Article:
Saltwick Bay is a north-east facing bay approximately one mile (1.6 km) to the east of Whitby, and can be accessed directly from Whitby Holiday Park. The bay contains the Saltwick Nab alum quarries, listed under the Ancient Monuments and Archaeological Areas Act 1979. The bay is part of the Saltwick Formation and known for its collections of fossils. The SS Rohilla hospital ship sank in the bay in 1914, and the fishing trawler Admiral Von Tromp was shipwrecked there in 1976.
the Scarborough-based Admiral von Tromp at October 30, 1976 with initial course set at Barnacle Bay -40 miles north of Scarborough, but the trawler never made it to its destination. Instead, Taal was awakened by the blows and felt the boat lurch. The crew’s skipper asked John what he was doing, but Addison silently looked back at the skipper. Frankie tried to save the boat, but it was too late, they were heading straight to Black Nabb, in the Saltvik bay.
All attempts were made to find out what happened to the boat, but it was a mystery that would never be revealed. The boat was found at a 90 degree angle with no explanation. The weather was reportedly good, the crew members were sober, and, according to a senior marine surveyor, if the boat were left alone, it would not leave the course , it seemed that the boat was deliberately driven into the rocks,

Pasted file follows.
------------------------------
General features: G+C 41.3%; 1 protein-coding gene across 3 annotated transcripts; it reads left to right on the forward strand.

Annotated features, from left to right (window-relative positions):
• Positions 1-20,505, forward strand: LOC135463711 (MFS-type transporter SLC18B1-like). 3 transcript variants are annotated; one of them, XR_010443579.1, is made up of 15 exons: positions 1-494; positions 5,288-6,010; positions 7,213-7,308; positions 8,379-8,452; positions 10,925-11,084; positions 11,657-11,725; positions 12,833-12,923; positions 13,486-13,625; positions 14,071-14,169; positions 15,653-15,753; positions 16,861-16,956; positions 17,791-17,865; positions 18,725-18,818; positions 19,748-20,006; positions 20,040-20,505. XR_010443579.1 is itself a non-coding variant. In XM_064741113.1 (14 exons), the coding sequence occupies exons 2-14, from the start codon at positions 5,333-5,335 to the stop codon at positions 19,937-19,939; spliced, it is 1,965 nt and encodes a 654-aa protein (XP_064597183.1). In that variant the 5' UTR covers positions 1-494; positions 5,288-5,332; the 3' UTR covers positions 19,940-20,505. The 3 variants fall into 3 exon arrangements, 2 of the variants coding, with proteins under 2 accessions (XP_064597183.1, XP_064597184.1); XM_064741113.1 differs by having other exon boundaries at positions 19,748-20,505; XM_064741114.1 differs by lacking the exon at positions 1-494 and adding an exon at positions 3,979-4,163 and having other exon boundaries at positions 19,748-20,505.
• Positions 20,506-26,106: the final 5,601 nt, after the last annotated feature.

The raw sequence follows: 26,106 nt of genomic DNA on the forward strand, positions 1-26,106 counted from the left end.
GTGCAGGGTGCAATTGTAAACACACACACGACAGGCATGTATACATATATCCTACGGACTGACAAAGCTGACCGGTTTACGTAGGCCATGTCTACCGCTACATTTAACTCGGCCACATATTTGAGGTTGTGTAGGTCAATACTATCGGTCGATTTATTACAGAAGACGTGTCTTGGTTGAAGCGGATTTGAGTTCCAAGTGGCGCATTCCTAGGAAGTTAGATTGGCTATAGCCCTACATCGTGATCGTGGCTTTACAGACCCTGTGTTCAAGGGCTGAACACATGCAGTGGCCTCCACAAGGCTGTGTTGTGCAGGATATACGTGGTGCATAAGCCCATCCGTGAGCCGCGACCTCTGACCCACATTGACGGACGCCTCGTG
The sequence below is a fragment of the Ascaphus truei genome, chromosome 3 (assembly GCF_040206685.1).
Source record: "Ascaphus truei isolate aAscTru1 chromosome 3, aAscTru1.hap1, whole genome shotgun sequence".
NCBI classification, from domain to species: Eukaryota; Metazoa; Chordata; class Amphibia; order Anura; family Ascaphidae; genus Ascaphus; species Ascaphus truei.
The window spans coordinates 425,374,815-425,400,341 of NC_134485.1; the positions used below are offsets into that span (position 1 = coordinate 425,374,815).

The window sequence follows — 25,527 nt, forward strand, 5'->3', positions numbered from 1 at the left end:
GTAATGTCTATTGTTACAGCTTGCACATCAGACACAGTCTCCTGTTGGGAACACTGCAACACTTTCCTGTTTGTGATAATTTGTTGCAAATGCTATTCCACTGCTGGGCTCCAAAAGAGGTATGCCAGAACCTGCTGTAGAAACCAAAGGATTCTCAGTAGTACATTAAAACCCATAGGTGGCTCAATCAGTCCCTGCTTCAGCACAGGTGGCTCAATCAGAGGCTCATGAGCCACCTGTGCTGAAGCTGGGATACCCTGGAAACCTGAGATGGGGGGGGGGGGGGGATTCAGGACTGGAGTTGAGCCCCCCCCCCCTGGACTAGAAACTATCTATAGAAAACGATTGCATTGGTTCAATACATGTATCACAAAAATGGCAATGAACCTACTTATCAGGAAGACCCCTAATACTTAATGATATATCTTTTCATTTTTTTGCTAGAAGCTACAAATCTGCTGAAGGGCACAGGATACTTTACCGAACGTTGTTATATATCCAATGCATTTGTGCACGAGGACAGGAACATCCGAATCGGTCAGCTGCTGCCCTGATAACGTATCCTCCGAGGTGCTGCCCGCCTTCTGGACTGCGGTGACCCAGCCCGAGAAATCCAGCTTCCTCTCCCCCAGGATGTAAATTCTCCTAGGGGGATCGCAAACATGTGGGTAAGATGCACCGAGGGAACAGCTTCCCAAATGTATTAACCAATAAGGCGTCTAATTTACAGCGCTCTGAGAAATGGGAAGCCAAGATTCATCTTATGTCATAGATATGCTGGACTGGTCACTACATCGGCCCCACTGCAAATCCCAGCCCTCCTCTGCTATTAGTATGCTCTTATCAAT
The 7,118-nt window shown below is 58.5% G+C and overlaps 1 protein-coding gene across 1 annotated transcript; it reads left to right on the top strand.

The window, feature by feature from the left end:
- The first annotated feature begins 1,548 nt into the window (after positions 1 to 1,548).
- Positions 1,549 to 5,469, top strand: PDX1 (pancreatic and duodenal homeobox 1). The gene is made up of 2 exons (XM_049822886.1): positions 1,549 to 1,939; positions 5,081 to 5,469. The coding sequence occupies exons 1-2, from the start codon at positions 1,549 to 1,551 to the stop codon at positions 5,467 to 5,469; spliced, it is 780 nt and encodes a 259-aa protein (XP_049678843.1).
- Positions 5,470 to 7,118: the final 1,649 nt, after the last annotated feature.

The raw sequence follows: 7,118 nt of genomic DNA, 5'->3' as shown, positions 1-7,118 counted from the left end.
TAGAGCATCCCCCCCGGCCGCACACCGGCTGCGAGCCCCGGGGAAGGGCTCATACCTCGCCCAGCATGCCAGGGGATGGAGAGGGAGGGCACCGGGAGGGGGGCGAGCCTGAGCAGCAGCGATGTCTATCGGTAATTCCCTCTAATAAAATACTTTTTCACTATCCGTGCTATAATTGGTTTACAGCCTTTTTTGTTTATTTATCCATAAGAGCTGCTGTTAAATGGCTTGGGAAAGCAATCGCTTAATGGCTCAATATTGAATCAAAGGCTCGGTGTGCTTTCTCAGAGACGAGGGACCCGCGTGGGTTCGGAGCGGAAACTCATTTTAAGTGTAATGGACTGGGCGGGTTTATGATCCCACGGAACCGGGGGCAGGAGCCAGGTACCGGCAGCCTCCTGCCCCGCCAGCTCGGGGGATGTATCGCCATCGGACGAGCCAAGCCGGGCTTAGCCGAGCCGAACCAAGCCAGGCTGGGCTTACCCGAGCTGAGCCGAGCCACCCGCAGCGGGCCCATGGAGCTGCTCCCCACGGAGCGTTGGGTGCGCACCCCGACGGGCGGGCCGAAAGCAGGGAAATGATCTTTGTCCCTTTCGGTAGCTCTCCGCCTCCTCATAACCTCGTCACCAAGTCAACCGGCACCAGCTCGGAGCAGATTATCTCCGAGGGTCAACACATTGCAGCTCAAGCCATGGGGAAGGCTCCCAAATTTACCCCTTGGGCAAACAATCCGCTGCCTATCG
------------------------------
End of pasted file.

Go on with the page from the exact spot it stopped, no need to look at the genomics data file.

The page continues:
The only person who could shed light on this terrible and mysterious incident, John Addison, died during the crash. the remains of the trawler are still visible in the bay.
The wreck of the Scarborough-based Admiral von Tromp lie on the sands of Saltwick Bay, near Whitby, where the vessel sank in October 1976.
Access : Coordinates: 54.48465, -0.58567 / United Kingdom, England, North Yorkshire, Whitby./ Saltwick Bay is a north-east facing bay approximately one mile (1.6 km) to the east of Whitby, and can be accessed directly from Whitby Holiday Park.
Activities : sightseeing / photo opportunities
Nearby Attractions : Whitby Abbey / Whitby Lighthouse / Sandsend Beach / Caedmon’s Cross